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England turned the clock back to the dismal days of summer as their laboured style returned, along with the jeers from supporters, following the undistinguished draw with USA at Al Bayt Stadium.
The attacking verve, creation and goals that illuminated the 6-2 triumph against Iran in their opening World Cup game were replaced by an England side lacking ambition and drive in a performance so devoid tempo and urgency that at times it almost ground to a halt.
And as the final whistle sounded, fans who revelled in the free-flowing style that demolished Iran made their feelings clear by delivering a loud and resounding raspberry in the direction of Gareth Southgate’s players.
Perspective is needed within the context of group games at the World Cup, indeed any major tournament, and England remain in a strong position to go through to last 16 before their final game against Wales.
But this was a chance to secure qualification after two games missed and an element of jeopardy remains.
A quick jog of the memory reminds us that England suffered a similar fate of a goalless draw in their second group game of Euro 2020 against Scotland at Wembley and still went deep into that tournament. Here they at least avoided a defeat they could not have complained about given that USA were the better team.
England are still in a good place within Group B but no-one can seriously kid themselves that this was anything other than a very poor performance that is hardly likely to have the bigger names out here in Qatar having sleepless nights.
This was a grim echo of the England that ended their Uefa Nations League campaign with relegation after a summer when they lost 1-0 away then 4-0 at home to Hungary in June before following it up with defeat in Italy and a draw at home to Germany in September.
If the trouncing of Iran suggested Southgate had taken the handbrake off England then this was reverting to type, pedestrian and conservative.
There must be serious concerns at the manner in which USA were able to run through England’s midfield into space in front of the defence, along with the constant problems they caused down the left side of Southgate’s team, especially in the first half.
England were grateful for Weston McKennie’s awful miss, a skied effort right in front of goal, and a moment of good fortune when man-of-the-match Christian Pulisic’s powerful effort rattled back off the woodwork with goalkeeper Jordan Pickford beaten in the first half.
Southgate’s side had no control in midfield, where Jude Bellingham could not repeat his high-class work against Iran. Indeed he was replaced by the experience of Liverpool captain Jordan Henderson after 69 minutes as Southgate attempted to restore a semblance of order to what was becoming an increasingly hazardous situation.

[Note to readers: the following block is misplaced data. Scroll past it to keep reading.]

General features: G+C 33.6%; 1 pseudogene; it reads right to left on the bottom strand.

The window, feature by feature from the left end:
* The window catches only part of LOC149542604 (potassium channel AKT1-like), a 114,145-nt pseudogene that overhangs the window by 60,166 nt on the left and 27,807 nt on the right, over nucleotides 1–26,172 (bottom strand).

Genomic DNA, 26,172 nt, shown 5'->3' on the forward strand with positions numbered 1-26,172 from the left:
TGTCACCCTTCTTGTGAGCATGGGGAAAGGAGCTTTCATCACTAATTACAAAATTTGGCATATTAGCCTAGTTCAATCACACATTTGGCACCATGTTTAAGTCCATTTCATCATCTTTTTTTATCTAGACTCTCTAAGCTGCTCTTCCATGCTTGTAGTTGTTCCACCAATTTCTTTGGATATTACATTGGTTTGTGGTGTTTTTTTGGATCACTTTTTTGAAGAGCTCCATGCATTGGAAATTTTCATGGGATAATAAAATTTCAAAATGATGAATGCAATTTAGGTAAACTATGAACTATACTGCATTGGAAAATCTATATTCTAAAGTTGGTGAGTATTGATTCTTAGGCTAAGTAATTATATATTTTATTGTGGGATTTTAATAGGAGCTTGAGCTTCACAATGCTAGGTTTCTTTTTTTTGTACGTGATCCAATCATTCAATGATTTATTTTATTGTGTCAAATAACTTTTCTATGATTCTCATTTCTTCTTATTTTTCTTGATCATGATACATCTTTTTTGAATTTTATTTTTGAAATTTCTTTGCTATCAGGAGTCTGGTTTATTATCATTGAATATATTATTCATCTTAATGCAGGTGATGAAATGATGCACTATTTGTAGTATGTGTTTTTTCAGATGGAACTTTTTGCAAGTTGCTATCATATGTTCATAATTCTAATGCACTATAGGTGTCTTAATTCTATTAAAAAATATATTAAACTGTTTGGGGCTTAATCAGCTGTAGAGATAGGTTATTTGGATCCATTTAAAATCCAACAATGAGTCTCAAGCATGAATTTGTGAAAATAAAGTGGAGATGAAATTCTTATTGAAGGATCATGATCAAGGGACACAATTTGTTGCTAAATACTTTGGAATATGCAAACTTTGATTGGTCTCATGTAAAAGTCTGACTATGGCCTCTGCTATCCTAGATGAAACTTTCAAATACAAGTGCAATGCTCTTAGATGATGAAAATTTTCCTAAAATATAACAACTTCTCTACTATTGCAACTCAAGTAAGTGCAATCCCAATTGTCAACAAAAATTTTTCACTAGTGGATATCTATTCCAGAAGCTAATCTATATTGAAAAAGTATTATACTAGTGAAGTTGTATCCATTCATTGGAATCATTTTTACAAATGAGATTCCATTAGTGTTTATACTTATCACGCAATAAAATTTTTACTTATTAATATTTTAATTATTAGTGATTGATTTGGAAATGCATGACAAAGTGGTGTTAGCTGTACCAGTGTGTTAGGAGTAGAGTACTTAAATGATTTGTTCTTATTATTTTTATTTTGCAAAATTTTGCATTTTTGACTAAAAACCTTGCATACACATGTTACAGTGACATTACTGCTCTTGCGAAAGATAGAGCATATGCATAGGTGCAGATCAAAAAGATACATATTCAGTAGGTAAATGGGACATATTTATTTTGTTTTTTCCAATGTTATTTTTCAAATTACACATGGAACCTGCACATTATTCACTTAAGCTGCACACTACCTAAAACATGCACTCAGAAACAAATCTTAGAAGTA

England’s stodgy play looked to be crying out for the introduction of Manchester City’s Phil Foden and a touch of the X Factor, but Southgate preferred his team-mate Jack Grealish and the Henderson shield.
In the end, England appeared grateful to get out of the Al Bayt Stadium with a point, still on target for their first World Cup destination of qualification from the group and satisfied they were not punished for such a disappointing effort with defeat.
Avoiding defeat was thanks, in large part, to the defensive performance of Harry Maguire, who was outstanding and stood tall throughout, especially when England came under sustained pressure and a succession of corners in the second half.
Southgate’s decision to keep faith with Maguire has been subjected to perfectly reasonable scrutiny given the Manchester United captain’s club form has been so poor over a lengthy period that he has been largely surplus to requirements for new manager Erik ten Hag after his start to the season.
The England manager’s reasoning and faith is based on Maguire’s reliability at major tournaments when they reached the World Cup semi-final in 2018 and the Euro 2020 final.
It is too early to pass final judgement on the success or otherwise of Southgate’s decision but even those of us who have been critical of Maguire must recognise his excellence against USA.
He produced a performance filled with towering defensive headers and solid defending that will bolster the confidence that has looked so fragile, especially when he had an unflattering hand in two Germany goals in the 3-3 draw at Wembley in England’s final game before the World Cup.
England captain Harry Kane was full of praise for Maguire, saying: “Harry put in a fantastic performance. Whenever he puts the Three Lions badge on it brings out the best in him.
“He had a fantastic game and he did against Iran too. I am really happy for him. He’s had some tough moments in the last year or two but he’s shown his quality today and it was a really important clean sheet.”
Maguire was the one shaft of light around a lot of darkness for England but, as stated, perspective must be the watchword and Southgate can reflect that little harm has been done to their chances of moving into the last 16.
Wales, despite being well beaten by Iran, will be roused as ever by the sight of the long-time football foe and will pose the danger of opponents with nothing to lose so England cannot be complacent.
And there can certainly no complacency if England play as badly as this again. There is still work to be done.
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